Last summer I joined the ranks of the “cable cutters”, a small but growing group of people who have decided to terminate their cable service in favor of streaming media. My change was instigated by an unexpected price increase from Verizon, which came at the end of a two year contract. But I will confess to a simmering dissatisfaction with cable, driven by the lack of a pay for consumption model, the absence of competition, and the steady price increases.
Here is my six step guide to cutting the cord with cable:
#1: Confirm You Don't Have Contract
Most cable providers offer discounts by driving their customers into bundles that include television, phone and internet. The contracts are generally two years in length, and include penalties for terminating early. If you are unsure, call your provider to confirm you are not in a contract.
#2: Select a Streaming Media Player
There are a number of options for streaming media to your TV today: IP-enabled TVs, game consoles (e.g. XBox, PS3), and standalone devices (e.g. Roku). We started with a $60 Roku for our primary television, but eventually settled on using the boys’ PS3 (note: you’ll need a remote). I highly recommend having a wired connection to your player, especially if you plan to stream HD.
#3: Sign Up For Streaming Services
The list of streaming services continues to grow, with Netflix, Hulu and Amazon being the most popular. Most services are priced per month (e.g. $7.99 for Hulu Plus), while others such as Amazon and iTunes, are pay per rental or purchase. If you are an Amazon Prime member, you already have access for free to a content library (note: which serves as a gateway drug for hooking you on the rest of Amazon’s on demand video service).
#4: Get a Digital Antenna
Everything went fine after cutting the cord until the Patriots were in the Superbowl. While we could watch the Superbowl via streaming media, the halftime show was only available on regular television. The result: a near riot at my house. My advice: invest in a good digital antenna to pick up local television. While you may not watch local channels often, you'll be happy you have it for some events. Also, the number and quality of the channels may surprise you.
#5: Wait a Few Weeks
I recommend giving yourself a few weeks overlap with cable before officially cutting the cord. This will give you time determine if you are really ready to make the break. It will also allow you to identify gaps in your content. For example, I completely overlooked a solution for watching Major League Baseball (thank you MLB.TV), which my rapidly growing Red Sox fans cannot live without.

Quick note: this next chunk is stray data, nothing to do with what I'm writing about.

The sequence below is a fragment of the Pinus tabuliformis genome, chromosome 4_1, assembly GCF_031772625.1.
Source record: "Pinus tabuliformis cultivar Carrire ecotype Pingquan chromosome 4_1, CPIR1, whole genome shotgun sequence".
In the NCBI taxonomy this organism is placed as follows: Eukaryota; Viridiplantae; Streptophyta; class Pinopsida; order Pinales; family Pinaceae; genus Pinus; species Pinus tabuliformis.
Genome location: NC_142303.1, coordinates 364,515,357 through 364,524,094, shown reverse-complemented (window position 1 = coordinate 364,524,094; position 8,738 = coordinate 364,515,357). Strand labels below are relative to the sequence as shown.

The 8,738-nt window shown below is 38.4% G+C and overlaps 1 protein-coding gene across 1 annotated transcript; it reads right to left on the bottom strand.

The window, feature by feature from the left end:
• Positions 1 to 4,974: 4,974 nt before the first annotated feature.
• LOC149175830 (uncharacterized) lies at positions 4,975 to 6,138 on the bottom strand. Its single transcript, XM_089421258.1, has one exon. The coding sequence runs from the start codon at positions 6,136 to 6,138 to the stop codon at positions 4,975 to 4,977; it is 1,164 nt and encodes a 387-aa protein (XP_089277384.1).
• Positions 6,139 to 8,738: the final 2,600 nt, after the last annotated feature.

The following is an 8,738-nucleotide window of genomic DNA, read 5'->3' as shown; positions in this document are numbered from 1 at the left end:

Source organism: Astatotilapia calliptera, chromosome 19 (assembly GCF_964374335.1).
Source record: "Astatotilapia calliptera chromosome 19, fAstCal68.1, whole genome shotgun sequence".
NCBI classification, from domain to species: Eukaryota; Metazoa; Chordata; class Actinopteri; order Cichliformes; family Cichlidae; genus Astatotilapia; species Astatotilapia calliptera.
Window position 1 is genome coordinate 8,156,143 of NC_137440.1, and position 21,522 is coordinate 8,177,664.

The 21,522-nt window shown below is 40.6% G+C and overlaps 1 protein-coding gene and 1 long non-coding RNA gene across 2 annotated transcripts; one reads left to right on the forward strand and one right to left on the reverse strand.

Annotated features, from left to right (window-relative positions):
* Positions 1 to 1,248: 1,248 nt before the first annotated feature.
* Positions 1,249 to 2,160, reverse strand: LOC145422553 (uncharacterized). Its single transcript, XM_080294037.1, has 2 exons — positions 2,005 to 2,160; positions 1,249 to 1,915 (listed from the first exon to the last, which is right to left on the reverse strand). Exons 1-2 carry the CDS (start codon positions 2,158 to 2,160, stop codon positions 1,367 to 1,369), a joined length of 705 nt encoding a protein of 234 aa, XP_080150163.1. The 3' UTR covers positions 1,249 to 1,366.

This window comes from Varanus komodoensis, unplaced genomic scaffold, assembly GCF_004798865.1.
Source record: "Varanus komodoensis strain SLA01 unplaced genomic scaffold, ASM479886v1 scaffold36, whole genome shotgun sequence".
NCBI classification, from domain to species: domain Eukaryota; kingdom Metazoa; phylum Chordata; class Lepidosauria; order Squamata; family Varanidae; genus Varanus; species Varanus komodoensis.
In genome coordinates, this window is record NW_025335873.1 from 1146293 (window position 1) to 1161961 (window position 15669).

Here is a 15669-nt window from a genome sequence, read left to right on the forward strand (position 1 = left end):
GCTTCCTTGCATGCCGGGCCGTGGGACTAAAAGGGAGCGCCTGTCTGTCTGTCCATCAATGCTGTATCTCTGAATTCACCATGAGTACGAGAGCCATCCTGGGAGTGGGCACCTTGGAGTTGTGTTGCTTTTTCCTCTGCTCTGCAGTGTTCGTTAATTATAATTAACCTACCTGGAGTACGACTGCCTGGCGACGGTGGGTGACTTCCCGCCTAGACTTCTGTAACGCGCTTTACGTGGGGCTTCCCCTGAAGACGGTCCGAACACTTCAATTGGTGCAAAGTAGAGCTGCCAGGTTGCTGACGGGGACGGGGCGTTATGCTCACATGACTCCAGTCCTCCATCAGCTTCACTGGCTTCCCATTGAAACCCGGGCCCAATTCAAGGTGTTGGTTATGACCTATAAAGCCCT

#6: Call Your Cable Provider
Now you’re ready now to make the call. Be prepared for your cable provider to not understand what you are doing. I actually had an in person visit from a Verizon representative asking why I was no longer using cable.
Living Cable Free
Cutting the cord with cable is not a perfect solution. In many ways, it feels like digital music in the 1990s: usable but a little messy at times. The benefits though are self-evident: reduced monthly bill, watch what you want and when you want it, access to specialized content, and viewing mobility.
One of the unexpected effects of cutting the cord for us is the change in how we think about video content. Before cutting the cord, the thought of paying $1.99 for watching the latest episode of a series was unthinkable. Now we put a value on the content we view, and often competitively shop it before making a purchase. I also enjoy taking my "cable" with me to the gym, back yard, and on business trips.
Now if only there was Steve Jobs for the television industry. Oh wait, that is supposed to be Apple TV. ;)
Note: Just like the music industry in the late 1990s, the cable providers have woken up to the threat of streaming media. The New York Post recently reported Hulu is under pressure from cable providers to prove an active cable subscription in order to use the service. More restrictions are likely on the horizon.